Twilight sleep (English translation of the German word Dämmerschlaf) is an amnesic condition characterized by insensitivity to pain without loss of consciousness, induced by an injection of morphine and scopolamine, especially to relieve the pain of childbirth. This combination induces a semi-narcotic state which produces the experience of childbirth without pain, or without the memory of pain. The term 'Twilight Sleep' is also sometimes used to refer to modern intravenous sedation.
|“||The primal curse, "I will greatly multiply the sorrow of your conception; in sorrow thou shalt bring forth children," was to be finally abrogated. The bearing of a child was henceforth to be merely a time of twilight and of sleep.||”|
|— Twilight Sleep: the Dämmerschlaf of the Germans, The Canadian Medical Association Journal|
Developed in Freiburg, Germany, twilight sleep replaced chloroform, the previous treatment for childbirth pains popular during the 1800s. Developed by Carl Gauss, who began research on the treatment in 1903, it was also sometimes known as the "Freiburg method". However, Gauss was not the first to suggest the use of the combination of morphine and scopolamine as a surgical anesthesia; in 1899, a Dr. Schneiderlin "recommended the use of scopolamine, combined with morphia, for the production of surgical anaesthesia".
Though introduced to the rest of the medical community in 1907, as of 1915, The Canadian Medical Association Journal reported that "the method [was] really still in a state of development", noting of many substitutions that different doctors had used in the place of morphine or scopolamine.
In 1915, the New York Times published an article on twilight sleep and the work of Hanna Rion, or Mrs. Frank Ver Beck, who had recently written a book entitled The Truth About Twilight Sleep. In that article, Rion said that the consensus of 69 medical reports she had looked at said that "scopolamin-morphin is without danger to the child."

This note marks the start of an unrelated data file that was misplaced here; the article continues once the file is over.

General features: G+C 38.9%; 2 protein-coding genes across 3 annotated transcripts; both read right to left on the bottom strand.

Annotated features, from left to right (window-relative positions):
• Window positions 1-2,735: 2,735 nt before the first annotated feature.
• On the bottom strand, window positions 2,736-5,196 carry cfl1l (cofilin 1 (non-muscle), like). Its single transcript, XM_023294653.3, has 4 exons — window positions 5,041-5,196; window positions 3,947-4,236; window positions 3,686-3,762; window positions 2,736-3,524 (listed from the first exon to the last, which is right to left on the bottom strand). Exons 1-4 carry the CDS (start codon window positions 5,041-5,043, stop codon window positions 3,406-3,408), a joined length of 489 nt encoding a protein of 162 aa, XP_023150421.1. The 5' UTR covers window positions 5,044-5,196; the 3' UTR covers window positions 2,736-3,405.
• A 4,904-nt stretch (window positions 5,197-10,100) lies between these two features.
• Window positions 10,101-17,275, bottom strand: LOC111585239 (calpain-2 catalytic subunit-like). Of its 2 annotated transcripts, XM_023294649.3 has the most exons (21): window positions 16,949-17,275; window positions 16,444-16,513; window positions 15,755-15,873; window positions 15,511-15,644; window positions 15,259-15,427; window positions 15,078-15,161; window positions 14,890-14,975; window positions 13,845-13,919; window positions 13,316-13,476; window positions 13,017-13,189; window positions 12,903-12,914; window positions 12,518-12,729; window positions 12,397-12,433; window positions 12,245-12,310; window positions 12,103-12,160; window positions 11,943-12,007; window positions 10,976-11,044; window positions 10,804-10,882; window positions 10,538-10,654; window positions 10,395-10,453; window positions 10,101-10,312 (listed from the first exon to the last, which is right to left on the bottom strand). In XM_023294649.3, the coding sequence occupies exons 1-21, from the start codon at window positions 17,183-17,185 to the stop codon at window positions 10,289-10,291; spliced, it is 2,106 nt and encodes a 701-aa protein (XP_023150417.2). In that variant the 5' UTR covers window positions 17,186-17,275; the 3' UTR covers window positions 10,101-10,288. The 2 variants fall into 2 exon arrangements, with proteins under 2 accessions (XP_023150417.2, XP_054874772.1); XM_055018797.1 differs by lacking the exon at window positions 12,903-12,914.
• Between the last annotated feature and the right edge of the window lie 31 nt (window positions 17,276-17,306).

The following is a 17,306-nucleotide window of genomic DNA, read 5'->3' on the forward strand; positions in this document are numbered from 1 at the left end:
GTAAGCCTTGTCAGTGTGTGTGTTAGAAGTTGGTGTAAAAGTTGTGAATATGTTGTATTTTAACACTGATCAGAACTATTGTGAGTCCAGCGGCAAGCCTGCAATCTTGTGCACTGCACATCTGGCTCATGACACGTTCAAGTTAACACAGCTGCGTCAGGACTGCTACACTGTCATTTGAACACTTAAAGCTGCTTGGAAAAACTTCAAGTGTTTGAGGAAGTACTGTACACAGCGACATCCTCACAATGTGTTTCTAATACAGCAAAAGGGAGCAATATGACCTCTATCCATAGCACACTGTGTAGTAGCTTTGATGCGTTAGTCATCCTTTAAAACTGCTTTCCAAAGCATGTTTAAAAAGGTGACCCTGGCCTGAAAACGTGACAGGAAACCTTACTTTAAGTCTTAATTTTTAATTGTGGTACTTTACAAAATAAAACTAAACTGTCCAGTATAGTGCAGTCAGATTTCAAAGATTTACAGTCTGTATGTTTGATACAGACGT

This consensus would eventually change as the negative side effects of twilight sleep came to light.
Initially heralded as the dawning of "a new era for woman and through her for the whole human race," the Freiburg method was eventually abandoned due to negative side effects.
Some of these complications were emotional, i.e. that it removed the mother from the experience of childbirth, leaving her with no memory of the labor or delivery of the child. As one Nebraskan woman stated of the experience of twilight sleep,
|“||The next thing I knew I was awake [...] and then I thought to myself "I wonder how long before I shall begin to have the baby," and while I was still wondering a nurse came in with a pillow, and on the pillow was a baby, and they said I had had it—perhaps I had—but I certainly can never prove it in a courtroom.||”|
- Reynolds, Francis J., ed. (1921). "Twilight Sleep". Collier's New Encyclopedia. New York: P.F. Collier & Son Company.<templatestyles src="Module:Citation/CS1/styles.css"></templatestyles>
- Boldt, H. J. (1915-02-05). ""TWILIGHT SLEEP."; An Inaccurate Translation of the German Daemmerschlaf". The New York Times. Retrieved 2008-08-05.<templatestyles src="Module:Citation/CS1/styles.css"></templatestyles>
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- Cassidy, Tina. "Taking Great Pains: An Abridged History of Pain Relief in Childbirth". Retrieved 2008-08-05.<templatestyles src="Module:Citation/CS1/styles.css"></templatestyles>
- "TWILIGHT SLEEP; Is Subject of a New Investigation". The New York Times. 1915-01-31. Retrieved 2008-08-05.<templatestyles src="Module:Citation/CS1/styles.css"></templatestyles>